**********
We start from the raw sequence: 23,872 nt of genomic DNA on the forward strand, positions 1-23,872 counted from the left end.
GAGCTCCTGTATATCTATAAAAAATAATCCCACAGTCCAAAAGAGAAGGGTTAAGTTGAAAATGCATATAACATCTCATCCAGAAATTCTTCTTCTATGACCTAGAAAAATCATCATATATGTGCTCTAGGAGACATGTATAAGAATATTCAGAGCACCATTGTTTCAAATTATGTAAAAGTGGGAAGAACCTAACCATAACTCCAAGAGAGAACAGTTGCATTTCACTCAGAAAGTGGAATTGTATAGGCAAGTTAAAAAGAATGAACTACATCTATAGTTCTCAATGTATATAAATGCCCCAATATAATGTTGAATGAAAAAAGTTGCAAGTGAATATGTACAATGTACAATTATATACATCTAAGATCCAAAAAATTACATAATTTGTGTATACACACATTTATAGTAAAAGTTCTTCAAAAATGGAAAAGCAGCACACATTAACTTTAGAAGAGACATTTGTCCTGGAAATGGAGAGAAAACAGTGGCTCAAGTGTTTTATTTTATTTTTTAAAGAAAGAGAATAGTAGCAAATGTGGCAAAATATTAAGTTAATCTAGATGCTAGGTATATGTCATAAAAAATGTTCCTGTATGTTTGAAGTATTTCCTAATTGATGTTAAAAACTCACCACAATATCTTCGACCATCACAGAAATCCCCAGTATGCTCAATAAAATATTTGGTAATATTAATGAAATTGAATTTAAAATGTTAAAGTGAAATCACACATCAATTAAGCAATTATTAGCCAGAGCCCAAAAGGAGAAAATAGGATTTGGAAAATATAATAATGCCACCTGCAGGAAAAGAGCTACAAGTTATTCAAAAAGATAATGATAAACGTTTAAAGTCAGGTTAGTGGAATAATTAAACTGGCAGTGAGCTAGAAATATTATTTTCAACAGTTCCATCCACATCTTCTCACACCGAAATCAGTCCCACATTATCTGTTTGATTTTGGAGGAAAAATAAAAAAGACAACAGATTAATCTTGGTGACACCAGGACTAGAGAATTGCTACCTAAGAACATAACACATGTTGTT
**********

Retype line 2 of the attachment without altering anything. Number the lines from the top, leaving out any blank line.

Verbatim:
GAGCTCCTGTATATCTATAAAAAATAATCCCACAGTCCAAAAGAGAAGGGTTAAGTTGAAAATGCATATAACATCTCATCCAGAAATTCTTCTTCTATGACCTAGAAAAATCATCATATATGTGCTCTAGGAGACATGTATAAGAATATTCAGAGCACCATTGTTTCAAATTATGTAAAAGTGGGAAGAACCTAACCATAACTCCAAGAGAGAACAGTTGCATTTCACTCAGAAAGTGGAATTGTATAGGCAAGTTAAAAAGAATGAACTACATCTATAGTTCTCAATGTATATAAATGCCCCAATATAATGTTGAATGAAAAAAGTTGCAAGTGAATATGTACAATGTACAATTATATACATCTAAGATCCAAAAAATTACATAATTTGTGTATACACACATTTATAGTAAAAGTTCTTCAAAAATGGAAAAGCAGCACACATTAACTTTAGAAGAGACATTTGTCCTGGAAATGGAGAGAAAACAGTGGCTCAAGTGTTTTATTTTATTTTTTAAAGAAAGAGAATAGTAGCAAATGTGGCAAAATATTAAGTTAATCTAGATGCTAGGTATATGTCATAAAAAATGTTCCTGTATGTTTGAAGTATTTCCTAATTGATGTTAAAAACTCACCACAATATCTTCGACCATCACAGAAATCCCCAGTATGCTCAATAAAATATTTGGTAATATTAATGAAATTGAATTTAAAATGTTAAAGTGAAATCACACATCAATTAAGCAATTATTAGCCAGAGCCCAAAAGGAGAAAATAGGATTTGGAAAATATAATAATGCCACCTGCAGGAAAAGAGCTACAAGTTATTCAAAAAGATAATGATAAACGTTTAAAGTCAGGTTAGTGGAATAATTAAACTGGCAGTGAGCTAGAAATATTATTTTCAACAGTTCCATCCACATCTTCTCACACCGAAATCAGTCCCACATTATCTGTTTGATTTTGGAGGAAAAATAAAAAAGACAACAGATTAATCTTGGTGACACCAGGACTAGAGAATTGCTACCTAAGAACATAACACATGTTGTT